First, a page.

Clinicians depart a patient room after re-positioning a COVID-19 patient. (Mario Tama | Getty Images)
The number of patients hospitalized with COVID-19 reached a new peak in Dane County, officials said Tuesday, while in Wisconsin as a whole, it reached a number just short of the record set 14 months ago.
The number of people in Dane County hospitals with COVID-19 was at an all-time high of 184 on Monday, “and today, that number is even higher at 197,” said Janel Heinrich, director of Public Health Madison and Dane County (PHMDC), at a Tuesday news conference.
The Wisconsin Hospital Association (WHA) listed 2,244 hospital patients in the state with COVID-19 as of Tuesday afternoon. That is less than three dozen fewer than the record for the state of 2,277, recorded on Nov. 17, 2020.
The total number of COVID-19 cases in Wisconsin has reached at least 1,088,550 according to the state Department of Health Services (DHS). Deaths now stand at 10,382.
At a Milwaukee County briefing, Dr. Ben Weston of the Medical College of Wisconsin and the county’s chief medical advisor, said that the surge in driven by the omicron variant of the SARS-CoV-2 coronavirus is likely to last a few more weeks. That’s based on the pattern seen in South Africa, so far the first country to show a definitive slowdown in cases from the variant, Weston said.
To help turn around the spread, “those few weeks will be critical,” Weston said. Physical distancing, adequate ventilation and the use of high quality masks around other people “will help us flatten that curve and maintain our health system capacity.
That capacity is already “deeply strained,” Weston added, with surgeries and procedures postponed and clinics closed so the available staff can cover for hospital workers who are out sick. In some hospitals patients who need to be admitted have had to be held in the emergency department because of staff shortages.
Weston said that there are reasons for hope that 2022 won’t simply repeat 2021: an improved understanding of the virus; the number of people who are vaccinated, which, while not enough, is well above the 1% who were vaccinated a year ago; changes in Milwaukee County that he said have helped increase the vaccination rates for particularly vulnerable communities, and upcoming medications to treat COVID-19.
By encouraging vaccination, he said, “we can work together to protect not just ourselves, but our community.”
The omicron variant has been found to be extraordinarily contagious, while at the same time it appears to have a generally more mild impact. But Weston said that even though it might produce less severe disease in many people, that is not cause for easing up on public health prevention.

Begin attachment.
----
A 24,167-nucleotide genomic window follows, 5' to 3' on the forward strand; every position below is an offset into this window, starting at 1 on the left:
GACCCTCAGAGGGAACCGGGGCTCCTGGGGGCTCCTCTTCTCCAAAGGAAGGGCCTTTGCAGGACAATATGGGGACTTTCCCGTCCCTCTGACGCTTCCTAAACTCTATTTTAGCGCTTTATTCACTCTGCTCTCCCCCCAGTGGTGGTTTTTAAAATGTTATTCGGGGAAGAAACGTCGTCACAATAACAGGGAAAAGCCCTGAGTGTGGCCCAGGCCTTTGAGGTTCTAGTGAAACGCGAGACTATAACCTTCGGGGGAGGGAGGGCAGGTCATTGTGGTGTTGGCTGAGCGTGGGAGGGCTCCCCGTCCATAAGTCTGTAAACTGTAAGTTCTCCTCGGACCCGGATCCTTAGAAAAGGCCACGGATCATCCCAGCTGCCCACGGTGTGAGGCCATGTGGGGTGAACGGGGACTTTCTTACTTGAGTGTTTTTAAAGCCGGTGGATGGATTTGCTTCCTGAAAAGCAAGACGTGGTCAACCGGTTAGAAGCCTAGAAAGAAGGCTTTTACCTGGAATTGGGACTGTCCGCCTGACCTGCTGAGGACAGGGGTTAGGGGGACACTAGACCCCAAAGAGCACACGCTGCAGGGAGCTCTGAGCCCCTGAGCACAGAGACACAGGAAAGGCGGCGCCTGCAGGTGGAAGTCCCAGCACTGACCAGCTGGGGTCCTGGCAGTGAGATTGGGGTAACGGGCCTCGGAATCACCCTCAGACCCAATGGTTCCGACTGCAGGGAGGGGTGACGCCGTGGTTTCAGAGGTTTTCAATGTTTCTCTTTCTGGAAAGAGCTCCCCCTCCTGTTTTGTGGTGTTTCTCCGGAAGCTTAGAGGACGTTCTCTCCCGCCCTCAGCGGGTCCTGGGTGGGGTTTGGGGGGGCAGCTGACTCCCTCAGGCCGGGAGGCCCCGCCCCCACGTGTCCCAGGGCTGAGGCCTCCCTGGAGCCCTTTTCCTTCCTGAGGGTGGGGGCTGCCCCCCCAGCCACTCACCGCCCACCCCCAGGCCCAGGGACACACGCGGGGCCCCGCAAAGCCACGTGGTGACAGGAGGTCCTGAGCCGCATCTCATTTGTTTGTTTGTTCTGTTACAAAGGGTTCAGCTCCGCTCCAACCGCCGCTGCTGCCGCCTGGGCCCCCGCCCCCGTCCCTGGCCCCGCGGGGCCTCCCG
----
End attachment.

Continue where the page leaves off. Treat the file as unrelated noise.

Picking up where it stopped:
For individuals, it may be milder, but mild symptoms “can still be pretty uncomfortable,” Weston said. “I see these patients every day in the emergency department. And if you’re unvaccinated, you’re getting COVID. Quite often that means days or weeks of body aches and fevers of headaches of cough, shortness of breath. It’s more mild than being hospitalized, certainly. But mild disease with COVID is not a mild cold.”
And for some people even a supposedly mild case still risks long-term effects, some of which “can be debilitating,” he added.
There is also the community impact, said Weston.
“You have to think of others — you have to think of the people that you may transmit to, or, by letting it just go wild, who else it is going to be transmitted to,” he said. Those include children who aren’t yet vaccinated, people who might have a medical condition that prevents them from being vaccinated or that makes the vaccine less effective, and others who could still get extremely sick from COVID-19, “even if they’re vaccinated, even if they’re boosted — they’re still vulnerable populations, so we have to think of them.”
However mild it might be for some, there are still people who will need to go to the hospital, some who will need intensive care, some who might need a ventilator. “And if we just let omicron go wild, and we don’t try to contain it, we don’t flatten that curve — we’re going to overwhelm our health systems,” Weston said. “And it turns out the people that need health systems are everyone.”
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